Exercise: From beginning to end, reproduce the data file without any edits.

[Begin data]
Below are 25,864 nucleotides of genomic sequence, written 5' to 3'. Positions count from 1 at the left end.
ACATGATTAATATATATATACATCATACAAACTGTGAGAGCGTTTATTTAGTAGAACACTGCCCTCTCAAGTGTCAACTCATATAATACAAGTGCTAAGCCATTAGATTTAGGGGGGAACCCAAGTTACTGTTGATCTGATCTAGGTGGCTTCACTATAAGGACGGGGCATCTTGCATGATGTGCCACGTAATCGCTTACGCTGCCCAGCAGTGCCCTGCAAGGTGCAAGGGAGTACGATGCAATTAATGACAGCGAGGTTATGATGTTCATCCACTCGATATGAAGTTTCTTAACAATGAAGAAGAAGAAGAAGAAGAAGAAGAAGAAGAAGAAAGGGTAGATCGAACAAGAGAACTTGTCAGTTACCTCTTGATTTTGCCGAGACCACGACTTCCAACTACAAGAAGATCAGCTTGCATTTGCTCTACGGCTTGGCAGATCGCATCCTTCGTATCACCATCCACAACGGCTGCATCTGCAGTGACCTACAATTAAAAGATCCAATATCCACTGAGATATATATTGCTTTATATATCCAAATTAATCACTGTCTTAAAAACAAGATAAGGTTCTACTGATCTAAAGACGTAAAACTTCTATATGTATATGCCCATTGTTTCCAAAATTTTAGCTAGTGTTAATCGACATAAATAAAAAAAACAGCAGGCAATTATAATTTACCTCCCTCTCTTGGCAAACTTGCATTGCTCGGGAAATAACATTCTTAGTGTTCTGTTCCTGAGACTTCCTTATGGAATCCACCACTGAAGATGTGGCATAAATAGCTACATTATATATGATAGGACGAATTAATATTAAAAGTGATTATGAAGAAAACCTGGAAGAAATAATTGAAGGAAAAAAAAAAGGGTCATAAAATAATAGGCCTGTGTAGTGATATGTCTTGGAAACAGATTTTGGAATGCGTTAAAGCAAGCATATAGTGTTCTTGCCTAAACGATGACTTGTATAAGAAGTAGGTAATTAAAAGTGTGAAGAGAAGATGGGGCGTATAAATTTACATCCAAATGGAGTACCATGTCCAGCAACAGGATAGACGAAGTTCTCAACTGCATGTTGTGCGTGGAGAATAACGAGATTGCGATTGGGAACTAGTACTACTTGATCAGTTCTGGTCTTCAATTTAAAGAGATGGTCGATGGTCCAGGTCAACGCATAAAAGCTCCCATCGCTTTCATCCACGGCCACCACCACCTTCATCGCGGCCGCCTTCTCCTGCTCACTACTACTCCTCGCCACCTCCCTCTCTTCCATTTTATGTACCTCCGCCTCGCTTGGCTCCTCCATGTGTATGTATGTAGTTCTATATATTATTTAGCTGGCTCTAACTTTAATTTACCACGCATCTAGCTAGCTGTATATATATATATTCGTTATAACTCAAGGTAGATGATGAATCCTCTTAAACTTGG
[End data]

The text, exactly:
Below are 25,864 nucleotides of genomic sequence, written 5' to 3'. Positions count from 1 at the left end.
ACATGATTAATATATATATACATCATACAAACTGTGAGAGCGTTTATTTAGTAGAACACTGCCCTCTCAAGTGTCAACTCATATAATACAAGTGCTAAGCCATTAGATTTAGGGGGGAACCCAAGTTACTGTTGATCTGATCTAGGTGGCTTCACTATAAGGACGGGGCATCTTGCATGATGTGCCACGTAATCGCTTACGCTGCCCAGCAGTGCCCTGCAAGGTGCAAGGGAGTACGATGCAATTAATGACAGCGAGGTTATGATGTTCATCCACTCGATATGAAGTTTCTTAACAATGAAGAAGAAGAAGAAGAAGAAGAAGAAGAAGAAGAAAGGGTAGATCGAACAAGAGAACTTGTCAGTTACCTCTTGATTTTGCCGAGACCACGACTTCCAACTACAAGAAGATCAGCTTGCATTTGCTCTACGGCTTGGCAGATCGCATCCTTCGTATCACCATCCACAACGGCTGCATCTGCAGTGACCTACAATTAAAAGATCCAATATCCACTGAGATATATATTGCTTTATATATCCAAATTAATCACTGTCTTAAAAACAAGATAAGGTTCTACTGATCTAAAGACGTAAAACTTCTATATGTATATGCCCATTGTTTCCAAAATTTTAGCTAGTGTTAATCGACATAAATAAAAAAAACAGCAGGCAATTATAATTTACCTCCCTCTCTTGGCAAACTTGCATTGCTCGGGAAATAACATTCTTAGTGTTCTGTTCCTGAGACTTCCTTATGGAATCCACCACTGAAGATGTGGCATAAATAGCTACATTATATATGATAGGACGAATTAATATTAAAAGTGATTATGAAGAAAACCTGGAAGAAATAATTGAAGGAAAAAAAAAAGGGTCATAAAATAATAGGCCTGTGTAGTGATATGTCTTGGAAACAGATTTTGGAATGCGTTAAAGCAAGCATATAGTGTTCTTGCCTAAACGATGACTTGTATAAGAAGTAGGTAATTAAAAGTGTGAAGAGAAGATGGGGCGTATAAATTTACATCCAAATGGAGTACCATGTCCAGCAACAGGATAGACGAAGTTCTCAACTGCATGTTGTGCGTGGAGAATAACGAGATTGCGATTGGGAACTAGTACTACTTGATCAGTTCTGGTCTTCAATTTAAAGAGATGGTCGATGGTCCAGGTCAACGCATAAAAGCTCCCATCGCTTTCATCCACGGCCACCACCACCTTCATCGCGGCCGCCTTCTCCTGCTCACTACTACTCCTCGCCACCTCCCTCTCTTCCATTTTATGTACCTCCGCCTCGCTTGGCTCCTCCATGTGTATGTATGTAGTTCTATATATTATTTAGCTGGCTCTAACTTTAATTTACCACGCATCTAGCTAGCTGTATATATATATATTCGTTATAACTCAAGGTAGATGATGAATCCTCTTAAACTTGG